Teaching Patriarchy Post-‘Barbie’

I am tasked to teach students about feminism—even those that initially describe themselves as anti-feminist. Learning how the patriarchy impacts our daily lives is the key.

Margot Robbie and Ryan Gosling in Barbie. (Warner Bros. Pictures)

Like many, I’m grateful that this summer’s Barbie film has moviegoers around the world talking about the patriarchy. I am delighted that the highest-grossing movie of 2023 has brought the word “patriarchy” into our daily parlance. Now that we have the language to describe our predicament, it’s critically important to keep talking about the patriarchy, and to keep going down the path that Barbie takes us on to investigate the way our daily lives are impacted by patriarchal constructs. I’ve been using similar tactics to the Barbie movie to introduce these ideas to my first-year students at UC Santa Cruz, with revealing results.

Most students sign up for my composition course to fulfill a general writing requirement, without knowing what the subject of the class will be. When they discover the topic on the first day of class, some students express that they have no desire to “Come Closer to Feminism,” as I have titled the course (borrowing this phrase from bell hooks’ marvelous handbook Feminism is for Everybody).

Faced with this reality, I have had to create a way for students to learn about feminism even if they initially describe themselves as anti-feminist. My goal is to make the course accessible and applicable for everyone who is placed into it. This includes helping students of all backgrounds unpack how the intersections of their individual gender, racial and sexual identities make them particularly privileged—or oppressed—within our patriarchal society.

My strategy has been to develop a method of teaching the course that allows students to harness the power of the feminist lens to discover how the patriarchy is operating as a defining force in their lives.

In the first few class sessions, I ask all my students—even the reluctant ones who were displeased that they were enrolled in a course about feminism—to identify how toxic masculinity and rape culture have impacted their identity development. My project is to help students understand the patriarchal structures that define our existence by showing them how they have been personally negatively affected by expectations of manliness and by being sexualized as objects.

In the Barbie movie, Ken and Barbie uncover similar realizations about patriarchy when they leave Barbieland for the Real World, where Barbie is objectified and belittled, and where toxic masculinity eventually takes a toll on Ken’s psyche.

Even though they may never have named these daily assaults on their bodies and minds as patriarchal before, the students in my class quickly recognize the consequences of living within the patriarchy—a previously invisible social force that they are now able to see and describe.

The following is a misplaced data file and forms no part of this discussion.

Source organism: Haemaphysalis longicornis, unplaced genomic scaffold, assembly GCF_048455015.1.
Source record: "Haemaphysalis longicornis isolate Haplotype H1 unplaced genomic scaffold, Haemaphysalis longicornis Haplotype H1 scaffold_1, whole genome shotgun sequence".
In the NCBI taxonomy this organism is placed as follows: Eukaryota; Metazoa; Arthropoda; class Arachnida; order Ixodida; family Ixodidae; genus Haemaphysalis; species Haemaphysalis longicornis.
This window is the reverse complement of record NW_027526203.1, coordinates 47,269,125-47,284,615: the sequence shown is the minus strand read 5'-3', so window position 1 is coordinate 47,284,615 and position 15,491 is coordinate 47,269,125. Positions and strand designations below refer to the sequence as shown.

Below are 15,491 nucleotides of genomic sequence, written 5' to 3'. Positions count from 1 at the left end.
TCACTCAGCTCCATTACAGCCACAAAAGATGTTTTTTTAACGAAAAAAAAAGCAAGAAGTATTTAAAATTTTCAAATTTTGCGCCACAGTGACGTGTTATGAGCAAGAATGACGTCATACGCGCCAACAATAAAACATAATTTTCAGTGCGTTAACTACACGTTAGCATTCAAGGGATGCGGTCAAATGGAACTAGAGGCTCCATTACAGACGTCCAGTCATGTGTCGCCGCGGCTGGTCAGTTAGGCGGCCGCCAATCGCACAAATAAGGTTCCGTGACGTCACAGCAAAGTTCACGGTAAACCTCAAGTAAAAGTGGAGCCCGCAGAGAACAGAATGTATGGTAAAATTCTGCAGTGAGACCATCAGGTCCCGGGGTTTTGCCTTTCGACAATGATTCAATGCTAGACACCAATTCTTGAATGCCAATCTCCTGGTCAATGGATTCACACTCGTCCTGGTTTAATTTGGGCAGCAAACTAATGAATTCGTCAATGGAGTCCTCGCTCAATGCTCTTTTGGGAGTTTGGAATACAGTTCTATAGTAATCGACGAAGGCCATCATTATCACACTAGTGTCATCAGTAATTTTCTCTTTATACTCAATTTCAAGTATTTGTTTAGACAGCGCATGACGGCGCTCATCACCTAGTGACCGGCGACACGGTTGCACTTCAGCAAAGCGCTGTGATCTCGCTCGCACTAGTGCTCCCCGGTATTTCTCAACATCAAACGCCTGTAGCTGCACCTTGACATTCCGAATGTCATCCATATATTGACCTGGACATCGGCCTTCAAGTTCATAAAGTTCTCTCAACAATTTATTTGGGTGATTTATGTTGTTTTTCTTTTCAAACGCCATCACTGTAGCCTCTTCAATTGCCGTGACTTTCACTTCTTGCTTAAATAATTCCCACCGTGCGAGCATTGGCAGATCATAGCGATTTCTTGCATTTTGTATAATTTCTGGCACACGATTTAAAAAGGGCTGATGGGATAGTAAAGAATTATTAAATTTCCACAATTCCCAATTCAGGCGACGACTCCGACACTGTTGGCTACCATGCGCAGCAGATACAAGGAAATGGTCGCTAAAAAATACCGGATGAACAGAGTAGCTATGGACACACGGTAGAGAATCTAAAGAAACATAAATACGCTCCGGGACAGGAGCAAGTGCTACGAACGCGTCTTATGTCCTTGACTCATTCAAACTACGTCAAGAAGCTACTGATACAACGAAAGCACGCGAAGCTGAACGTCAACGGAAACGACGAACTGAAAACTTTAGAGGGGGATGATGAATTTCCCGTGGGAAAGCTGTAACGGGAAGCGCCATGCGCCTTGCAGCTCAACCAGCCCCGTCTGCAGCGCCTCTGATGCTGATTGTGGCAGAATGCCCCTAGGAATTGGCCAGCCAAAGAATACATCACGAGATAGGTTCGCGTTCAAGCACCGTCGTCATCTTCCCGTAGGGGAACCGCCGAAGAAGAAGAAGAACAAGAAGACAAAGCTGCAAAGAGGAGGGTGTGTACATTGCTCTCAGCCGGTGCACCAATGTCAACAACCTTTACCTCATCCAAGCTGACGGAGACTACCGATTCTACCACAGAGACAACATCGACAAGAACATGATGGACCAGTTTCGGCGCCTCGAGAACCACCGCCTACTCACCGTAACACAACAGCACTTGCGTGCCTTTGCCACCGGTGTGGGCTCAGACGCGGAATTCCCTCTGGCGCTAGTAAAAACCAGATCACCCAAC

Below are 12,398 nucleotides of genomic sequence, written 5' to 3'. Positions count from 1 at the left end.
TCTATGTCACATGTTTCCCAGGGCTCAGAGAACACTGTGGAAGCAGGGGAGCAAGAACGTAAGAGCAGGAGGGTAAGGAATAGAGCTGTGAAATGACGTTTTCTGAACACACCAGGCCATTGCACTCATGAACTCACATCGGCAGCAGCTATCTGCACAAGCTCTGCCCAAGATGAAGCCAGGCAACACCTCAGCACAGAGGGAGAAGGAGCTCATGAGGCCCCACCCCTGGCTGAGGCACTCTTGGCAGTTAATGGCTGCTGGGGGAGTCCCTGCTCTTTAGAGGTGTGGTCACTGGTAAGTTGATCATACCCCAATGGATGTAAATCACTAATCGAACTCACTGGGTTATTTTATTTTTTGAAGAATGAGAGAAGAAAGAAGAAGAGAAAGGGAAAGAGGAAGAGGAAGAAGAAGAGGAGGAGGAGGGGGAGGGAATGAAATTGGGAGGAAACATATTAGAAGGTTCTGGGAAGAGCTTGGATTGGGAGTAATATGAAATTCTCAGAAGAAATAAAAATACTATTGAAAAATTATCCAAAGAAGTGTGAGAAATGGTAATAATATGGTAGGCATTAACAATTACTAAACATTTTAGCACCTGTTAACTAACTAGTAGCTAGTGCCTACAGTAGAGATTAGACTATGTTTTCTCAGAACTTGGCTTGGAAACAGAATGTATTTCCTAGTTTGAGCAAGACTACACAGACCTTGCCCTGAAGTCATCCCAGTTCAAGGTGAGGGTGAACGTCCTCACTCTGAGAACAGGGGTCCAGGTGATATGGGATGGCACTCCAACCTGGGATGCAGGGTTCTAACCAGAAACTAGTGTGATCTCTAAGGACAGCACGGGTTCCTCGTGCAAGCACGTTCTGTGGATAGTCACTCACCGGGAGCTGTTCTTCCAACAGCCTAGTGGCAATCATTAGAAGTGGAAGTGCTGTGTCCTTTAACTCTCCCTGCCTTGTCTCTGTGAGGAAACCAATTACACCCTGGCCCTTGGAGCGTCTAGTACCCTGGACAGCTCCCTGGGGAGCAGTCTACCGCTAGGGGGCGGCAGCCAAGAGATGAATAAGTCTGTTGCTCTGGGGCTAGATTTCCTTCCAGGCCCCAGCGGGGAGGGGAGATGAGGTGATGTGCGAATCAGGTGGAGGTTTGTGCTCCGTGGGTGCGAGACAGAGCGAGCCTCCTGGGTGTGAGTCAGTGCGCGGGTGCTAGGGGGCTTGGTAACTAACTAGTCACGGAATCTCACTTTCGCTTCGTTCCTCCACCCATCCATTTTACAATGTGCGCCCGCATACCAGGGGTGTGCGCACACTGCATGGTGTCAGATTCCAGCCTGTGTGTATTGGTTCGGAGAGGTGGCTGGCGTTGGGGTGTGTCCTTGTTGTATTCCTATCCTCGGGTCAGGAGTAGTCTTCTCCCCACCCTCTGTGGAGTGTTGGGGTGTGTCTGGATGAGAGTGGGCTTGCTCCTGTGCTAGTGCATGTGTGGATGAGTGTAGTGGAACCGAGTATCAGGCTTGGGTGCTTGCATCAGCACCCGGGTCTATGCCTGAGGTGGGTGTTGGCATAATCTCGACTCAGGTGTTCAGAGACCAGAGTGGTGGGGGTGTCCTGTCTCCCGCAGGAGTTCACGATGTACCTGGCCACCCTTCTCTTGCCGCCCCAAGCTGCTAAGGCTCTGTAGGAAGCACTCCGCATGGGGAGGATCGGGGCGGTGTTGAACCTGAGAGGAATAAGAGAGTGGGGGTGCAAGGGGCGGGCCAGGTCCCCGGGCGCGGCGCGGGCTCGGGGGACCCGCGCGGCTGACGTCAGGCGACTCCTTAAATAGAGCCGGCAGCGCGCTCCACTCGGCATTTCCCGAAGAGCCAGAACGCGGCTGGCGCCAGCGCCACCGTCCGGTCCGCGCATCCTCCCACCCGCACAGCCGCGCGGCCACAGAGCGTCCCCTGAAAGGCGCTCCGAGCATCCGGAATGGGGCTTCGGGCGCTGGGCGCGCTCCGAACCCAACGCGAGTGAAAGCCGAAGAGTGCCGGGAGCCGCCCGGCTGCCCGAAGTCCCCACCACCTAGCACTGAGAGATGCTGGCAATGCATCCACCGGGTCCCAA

This method of teaching and learning has worked surprisingly well in my classes. In 10 short weeks, my students actually do “come closer to feminism,” and they share remarkable realizations in our classroom discussions and in their own self-reflective writing that prove it.

At the end of spring quarter, one student wrote:

“I really feel like my life has changed because of this class. It revealed truths to me that I was aware of, but chose to accept. Now, as I face the patriarchy, toxic gender norms, and rape culture, I don’t accept them. Instead, I now have the outlook that these systematic forces can be changed if I actively disempower them. I can do this through the way I express my own gender, how I interact with others, and the material I use to educate myself. … My eyes were really opened to just how many struggles in our society can be traced back to the patriarchy.”

Another student in the class wrote:

“This has been the most impactful class of my college education so far. Going into it, I had no clue how much my thinking would change in positive ways. When we started off learning about the stereotypes of feminism and toxic masculinity, I already felt myself connecting so many dots from my life. Everything started to make more sense because I began understanding the underlying systems that were dictating our lives. Patriarchy is something that I always knew about, but never acknowledged how much of a role it played in my life. Every day I experience something related to the patriarchy, and now that I have the knowledge from this class, I am able to identify it and think of ways to combat it.”

As these student voices describe, it is transformative to analyze our own experiences through a feminist lens. As we saw in the Barbie movie, learning about how patriarchal oppression is impacting our daily lives is the key to helping us understand how essential feminism really is—not only for Barbie and Ken, but for all of us here in the real world.

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Lindsay Knisely has taught writing and social justice at the University of California, Santa Cruz since 2004. She is a two-time winner of the UC Santa Cruz's Excellence in Teaching Award. Find out more at Lindsayknisely.com.